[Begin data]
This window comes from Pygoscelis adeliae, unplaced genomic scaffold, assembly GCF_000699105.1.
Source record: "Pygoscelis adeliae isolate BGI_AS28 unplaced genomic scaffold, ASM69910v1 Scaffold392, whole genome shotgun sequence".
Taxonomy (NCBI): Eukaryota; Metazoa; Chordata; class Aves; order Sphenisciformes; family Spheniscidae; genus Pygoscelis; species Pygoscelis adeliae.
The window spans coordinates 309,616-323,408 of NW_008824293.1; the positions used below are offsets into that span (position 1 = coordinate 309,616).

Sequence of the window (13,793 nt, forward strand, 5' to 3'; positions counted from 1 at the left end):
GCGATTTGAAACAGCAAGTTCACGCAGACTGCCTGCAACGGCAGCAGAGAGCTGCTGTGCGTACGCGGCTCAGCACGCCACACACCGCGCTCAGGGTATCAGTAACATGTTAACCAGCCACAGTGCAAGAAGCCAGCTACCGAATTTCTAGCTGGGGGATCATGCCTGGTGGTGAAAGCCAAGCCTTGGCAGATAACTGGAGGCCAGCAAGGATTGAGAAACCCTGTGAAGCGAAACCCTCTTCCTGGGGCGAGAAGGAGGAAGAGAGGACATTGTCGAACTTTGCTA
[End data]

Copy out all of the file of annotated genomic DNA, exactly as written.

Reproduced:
This window comes from Pygoscelis adeliae, unplaced genomic scaffold, assembly GCF_000699105.1.
Source record: "Pygoscelis adeliae isolate BGI_AS28 unplaced genomic scaffold, ASM69910v1 Scaffold392, whole genome shotgun sequence".
Taxonomy (NCBI): Eukaryota; Metazoa; Chordata; class Aves; order Sphenisciformes; family Spheniscidae; genus Pygoscelis; species Pygoscelis adeliae.
The window spans coordinates 309,616-323,408 of NW_008824293.1; the positions used below are offsets into that span (position 1 = coordinate 309,616).

Sequence of the window (13,793 nt, forward strand, 5' to 3'; positions counted from 1 at the left end):
GCGATTTGAAACAGCAAGTTCACGCAGACTGCCTGCAACGGCAGCAGAGAGCTGCTGTGCGTACGCGGCTCAGCACGCCACACACCGCGCTCAGGGTATCAGTAACATGTTAACCAGCCACAGTGCAAGAAGCCAGCTACCGAATTTCTAGCTGGGGGATCATGCCTGGTGGTGAAAGCCAAGCCTTGGCAGATAACTGGAGGCCAGCAAGGATTGAGAAACCCTGTGAAGCGAAACCCTCTTCCTGGGGCGAGAAGGAGGAAGAGAGGACATTGTCGAACTTTGCTA